The texts I recommend for a quick but somewhat complete picture of the breadth and depth of King’s thought and work are “A Knock at Midnight,” Letter from a Birmingham City Jail, his Nobel Peace Prize acceptance speech, and “I’ve Been to the Mountaintop,” his final speech, delivered in Memphis at the Sanitation Workers strike (pdf available in the sidebar). Be sure to check out the numerous materials digitally archived by the King Center. You may also want to check out one of the most important contemporary scholars on King, Dr Cornel West of Union Theological.

[Edit] My friend Jack Heald has helpfully summarized King’s six observations regarding non-violent social change as described in Stride Toward Freedom:

  1. Nonviolence is not passive, but requires courage.
  2. Nonviolence seeks reconciliation, not defeat of an adversary.
  3. Nonviolent action is directed at eliminating evil, not destroying an evil-doer.
  4. A willingness to accept suffering for the cause, if necessary, but never to inflict it.
  5. A rejection of hatred, animosity or violence of the spirit, as well as refusal to commit physical violence.
  6. Faith that justice will prevail.

The Obvious

He’s a Christian minister. Specifically, a Baptist. He’s also from the Southern United States. These biographical details should inform your analysis.

He addresses his “Letter from a Birmingham City Jail” to the white, “liberal” and “moderate” Christian clergy, and singles them out for criticism. But they’re on his political and religious “side,” right? Why is he criticizing some of his co-belligerents?

What do you notice in the 10-year progression of his thought and work starting from “Knock” and ending with “Mountaintop?” Substantively what changes and what remains the same?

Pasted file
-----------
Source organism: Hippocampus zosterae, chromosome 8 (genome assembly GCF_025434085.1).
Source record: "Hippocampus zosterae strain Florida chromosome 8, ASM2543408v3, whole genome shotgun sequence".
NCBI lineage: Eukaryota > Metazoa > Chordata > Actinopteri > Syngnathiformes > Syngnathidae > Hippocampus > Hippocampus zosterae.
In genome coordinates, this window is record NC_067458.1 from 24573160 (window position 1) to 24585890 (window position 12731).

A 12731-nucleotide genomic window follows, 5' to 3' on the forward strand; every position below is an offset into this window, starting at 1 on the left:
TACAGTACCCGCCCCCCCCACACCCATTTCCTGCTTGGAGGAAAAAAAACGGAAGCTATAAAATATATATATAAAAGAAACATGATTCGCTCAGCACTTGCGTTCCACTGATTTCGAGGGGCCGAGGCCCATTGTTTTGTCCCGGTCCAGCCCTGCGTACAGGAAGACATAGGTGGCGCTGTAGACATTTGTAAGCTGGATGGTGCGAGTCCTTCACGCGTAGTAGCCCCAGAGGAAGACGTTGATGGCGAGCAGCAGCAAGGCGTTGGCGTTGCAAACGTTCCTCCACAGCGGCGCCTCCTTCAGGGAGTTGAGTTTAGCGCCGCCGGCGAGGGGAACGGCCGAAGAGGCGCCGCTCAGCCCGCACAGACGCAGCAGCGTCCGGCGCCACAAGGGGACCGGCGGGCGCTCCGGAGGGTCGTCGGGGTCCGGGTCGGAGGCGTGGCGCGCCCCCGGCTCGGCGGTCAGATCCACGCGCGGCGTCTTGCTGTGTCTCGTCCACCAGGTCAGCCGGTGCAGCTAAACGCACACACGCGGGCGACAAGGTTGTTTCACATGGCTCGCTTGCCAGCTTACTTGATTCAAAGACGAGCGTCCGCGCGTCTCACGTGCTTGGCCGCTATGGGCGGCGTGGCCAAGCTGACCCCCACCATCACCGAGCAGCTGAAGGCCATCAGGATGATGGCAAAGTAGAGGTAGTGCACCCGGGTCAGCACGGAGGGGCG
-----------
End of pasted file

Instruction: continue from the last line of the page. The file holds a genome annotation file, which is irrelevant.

The Not-so-Obvious

In a recent book on “The Lord’s Prayer,” N.T. Wright recently referred to the phrase “thy will be done on earth as it is in heaven” as a “manifesto of revolution.” King understands the struggle for civil rights as a duty for the disciple of Jesus. In theological terms, this is because King sees himself, his society, and the world, as living in God’s history, and the future component of that history, the eschatological, is supposed to shape what we do in the present. Further, this living into an eschatological “not-yet” shapes King’s self-understanding of his life and work in prophetic terms. For example, in his final speech, he concludes with an eerily prescient vision of himself as Moses. The “mountaintop” that King says he’s been to is Mount Nebo, a height from which Moses was allowed to see the Promised Land in which his people would one day dwell. The more you unpack such allusions in King’s work, the richer your understanding of his thought will be.

“I believe that unarmed truth and unconditional love will have the final word in reality. This is why right temporarily defeated is stronger than evil triumphant.”

— from Dr King’s Nobel Peace Prize Acceptance Address, 1964